It’s never too late to say you’re sorry…

(Originally posted, November 10, 2010)

Healing is a long process. For some wounds, a Band-Aid is all that’s needed–a day or two passes, the bandage is removed and it’s not long before you have forgotten all about it. Scrapes, cuts and other injuries may require stitches and a longer recovery time. Some wounds are too big for bandages or stitches, wounds that can’t be seen. “Oh, it will be all right…”, “Have a stiff upper lip” or “Just ignore it, and they will go away.” Those words of encouragement and comfort ring hollow when YOU are the one going through Hell. Wounds to the soul take a long, long time to heal if they ever do heal.

Being “different” is a hard thing to be when you are 10, 13, 15, 18, 22. The age itself doesn’t really matter. When the message you are hearing, seeing, feeling from your peers is that you are equivalent to a Leper, worthless, unfit to co-exist in usual adolescent and teenage social groups such as Middle School or High School, or even college, it can be a literal Mount Everest of a survival challenge.

Surely in recent weeks you have heard about the growing number of our youth who have taken their lives because they couldn’t see climbing the Mount Everest before them. Many of those looking up that ominous, insurmountable challenge before them were finding out the hard way what being gay or even perceived as being gay means among some peer groups, sometimes to family members and sad to say it, the society we live in. No wonder some have opted for hanging themselves, putting a gun to their head, or searching out the nearest bridge as the best way to get away from Hell. And it is Hell. I know. I have been there.

Being bullied day in and day out, bombarded non-stop by peers, hurling awful, hurtful names at you and harassing notes being slipped into your locker. Embarrassing labels being taped on your back as you walk to your next class, being mocked by peers in clear view so there will be no mistake that you are NOT welcome–not worthy to interact with them, or anyone else for that matter.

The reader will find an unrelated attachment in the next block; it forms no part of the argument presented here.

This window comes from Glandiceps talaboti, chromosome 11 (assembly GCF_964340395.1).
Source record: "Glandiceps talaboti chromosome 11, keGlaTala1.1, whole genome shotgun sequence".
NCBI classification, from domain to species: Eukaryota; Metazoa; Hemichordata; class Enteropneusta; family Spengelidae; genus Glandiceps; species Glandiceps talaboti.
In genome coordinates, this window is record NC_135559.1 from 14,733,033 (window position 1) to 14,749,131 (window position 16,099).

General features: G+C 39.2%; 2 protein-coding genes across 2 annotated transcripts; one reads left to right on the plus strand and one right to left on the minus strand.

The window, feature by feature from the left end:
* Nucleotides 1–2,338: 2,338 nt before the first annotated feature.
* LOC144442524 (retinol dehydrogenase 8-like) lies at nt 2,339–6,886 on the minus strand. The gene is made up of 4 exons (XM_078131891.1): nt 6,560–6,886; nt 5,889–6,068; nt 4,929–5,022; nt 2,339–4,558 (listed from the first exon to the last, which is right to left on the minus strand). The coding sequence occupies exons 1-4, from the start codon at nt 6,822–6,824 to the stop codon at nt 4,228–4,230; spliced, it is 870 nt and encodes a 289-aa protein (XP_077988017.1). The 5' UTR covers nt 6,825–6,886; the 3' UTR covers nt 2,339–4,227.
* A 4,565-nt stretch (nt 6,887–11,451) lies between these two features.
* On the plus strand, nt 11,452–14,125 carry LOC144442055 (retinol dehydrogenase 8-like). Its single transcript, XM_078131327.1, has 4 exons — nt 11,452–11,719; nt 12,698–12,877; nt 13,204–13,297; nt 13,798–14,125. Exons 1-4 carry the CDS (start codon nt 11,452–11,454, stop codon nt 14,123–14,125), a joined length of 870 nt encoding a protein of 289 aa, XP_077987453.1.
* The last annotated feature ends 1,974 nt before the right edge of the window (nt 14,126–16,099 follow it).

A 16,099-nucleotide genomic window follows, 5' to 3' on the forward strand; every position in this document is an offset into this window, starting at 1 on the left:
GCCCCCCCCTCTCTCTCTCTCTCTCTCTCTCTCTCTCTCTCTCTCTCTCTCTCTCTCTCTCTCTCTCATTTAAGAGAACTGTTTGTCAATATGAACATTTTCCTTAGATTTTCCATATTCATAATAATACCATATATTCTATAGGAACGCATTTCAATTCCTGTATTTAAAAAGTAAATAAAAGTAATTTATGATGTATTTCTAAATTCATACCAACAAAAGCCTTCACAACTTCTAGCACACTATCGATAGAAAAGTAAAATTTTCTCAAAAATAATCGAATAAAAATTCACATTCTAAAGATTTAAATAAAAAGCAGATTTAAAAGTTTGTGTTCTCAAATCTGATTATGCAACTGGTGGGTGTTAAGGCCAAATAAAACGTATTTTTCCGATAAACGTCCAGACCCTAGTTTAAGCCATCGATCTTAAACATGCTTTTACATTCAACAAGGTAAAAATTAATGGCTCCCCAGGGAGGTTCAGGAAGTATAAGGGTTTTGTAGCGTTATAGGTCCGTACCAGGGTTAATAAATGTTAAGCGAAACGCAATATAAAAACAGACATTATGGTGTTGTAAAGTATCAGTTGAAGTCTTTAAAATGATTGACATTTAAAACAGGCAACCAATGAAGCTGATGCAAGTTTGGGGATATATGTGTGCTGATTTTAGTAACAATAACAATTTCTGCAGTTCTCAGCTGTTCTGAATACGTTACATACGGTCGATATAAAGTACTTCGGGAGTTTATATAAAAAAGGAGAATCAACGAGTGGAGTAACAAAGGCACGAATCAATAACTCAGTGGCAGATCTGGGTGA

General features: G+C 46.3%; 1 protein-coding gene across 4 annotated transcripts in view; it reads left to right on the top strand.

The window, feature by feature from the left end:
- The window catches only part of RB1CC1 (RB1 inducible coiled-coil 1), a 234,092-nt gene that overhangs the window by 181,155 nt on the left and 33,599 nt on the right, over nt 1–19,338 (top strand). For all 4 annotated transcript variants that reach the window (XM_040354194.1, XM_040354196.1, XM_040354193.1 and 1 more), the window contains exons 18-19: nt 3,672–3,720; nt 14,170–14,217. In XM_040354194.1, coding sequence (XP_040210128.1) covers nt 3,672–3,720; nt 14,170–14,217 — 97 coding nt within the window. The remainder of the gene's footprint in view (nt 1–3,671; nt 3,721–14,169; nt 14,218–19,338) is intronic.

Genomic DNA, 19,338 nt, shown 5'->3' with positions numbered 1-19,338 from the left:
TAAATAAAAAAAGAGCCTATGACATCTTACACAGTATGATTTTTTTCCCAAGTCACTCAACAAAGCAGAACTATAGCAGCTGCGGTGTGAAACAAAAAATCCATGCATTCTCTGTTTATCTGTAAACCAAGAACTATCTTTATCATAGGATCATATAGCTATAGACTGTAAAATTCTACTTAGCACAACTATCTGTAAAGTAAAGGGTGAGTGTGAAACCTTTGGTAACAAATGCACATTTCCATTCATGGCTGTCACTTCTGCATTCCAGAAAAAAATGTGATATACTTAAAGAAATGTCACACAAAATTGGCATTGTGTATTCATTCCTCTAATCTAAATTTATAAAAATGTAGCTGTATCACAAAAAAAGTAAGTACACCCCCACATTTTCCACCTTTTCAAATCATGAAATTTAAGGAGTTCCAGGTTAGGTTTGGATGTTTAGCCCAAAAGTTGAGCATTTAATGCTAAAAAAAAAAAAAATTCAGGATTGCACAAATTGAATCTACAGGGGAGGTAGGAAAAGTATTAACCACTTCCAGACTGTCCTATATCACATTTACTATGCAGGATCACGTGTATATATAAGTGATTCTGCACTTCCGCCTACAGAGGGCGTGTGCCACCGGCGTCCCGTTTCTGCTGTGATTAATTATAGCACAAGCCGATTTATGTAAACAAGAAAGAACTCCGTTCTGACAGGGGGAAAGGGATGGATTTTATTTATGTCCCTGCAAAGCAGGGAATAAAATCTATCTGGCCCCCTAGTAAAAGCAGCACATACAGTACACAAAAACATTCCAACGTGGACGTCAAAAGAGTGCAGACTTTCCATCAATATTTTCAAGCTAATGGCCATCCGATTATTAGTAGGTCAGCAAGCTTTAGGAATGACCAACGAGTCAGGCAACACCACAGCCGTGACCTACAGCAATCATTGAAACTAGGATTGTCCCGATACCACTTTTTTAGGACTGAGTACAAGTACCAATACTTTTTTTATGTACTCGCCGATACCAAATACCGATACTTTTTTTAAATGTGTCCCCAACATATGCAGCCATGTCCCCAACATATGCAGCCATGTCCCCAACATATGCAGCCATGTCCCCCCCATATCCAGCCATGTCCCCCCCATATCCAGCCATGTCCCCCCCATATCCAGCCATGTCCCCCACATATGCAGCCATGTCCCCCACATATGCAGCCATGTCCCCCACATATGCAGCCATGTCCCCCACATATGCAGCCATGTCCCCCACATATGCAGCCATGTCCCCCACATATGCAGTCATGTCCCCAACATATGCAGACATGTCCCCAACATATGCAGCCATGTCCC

I am a living testament to the importance of unconditional love from family during the days, weeks, months and years of the Hell detailed above. I have told my parents on more than one occasion that had it not been for the safe haven in our home, where I could feel safe–where I could be ME, that I can say with 100% certainty I would NOT be here today. Suicide was something I absolutely considered. My loving parents gave me life….twice.

The damage that is done to the psyche of a child who endures the day in day out hatred and harassment from peers is truly immeasurable. There is a part of it that never heals. Even years later, the memories are as fresh as if it had happened yesterday. I will never, ever forget the words that were spewed at me: “I don’t know how anyone could ever love you in the first place!”

A few weeks ago, I was sitting on the sofa with my partner eating some dinner. Diane Sawyer began telling of a new project being started by two gay men in response to the rash of suicides in recent months. It was entitled, “It gets better.” As the premise of the “It gets better” project was made clear, I immediately burst into tears. The message: the current Hell being endured WILL end. There is a wonderful life to be had! Middle School and High School will not last forever, as impossible as it may be to envision. IT GETS BETTER!

OH but there had been something like this lifeline being tossed out into the water when I was the one feeling as if I were going under for the last time! I will never forget my graduation from High School: May 22, 1981. A happy day? I don’t know that I could call it ‘happy,’ but there was no feeling I have ever experienced before, or in the 29 years since that was as euphoric a feeling as walking away from the place that had been a source of unending pain for 4 years. I have never felt so free, so liberated, so RESCUED. I truly felt that I HAD been rescued!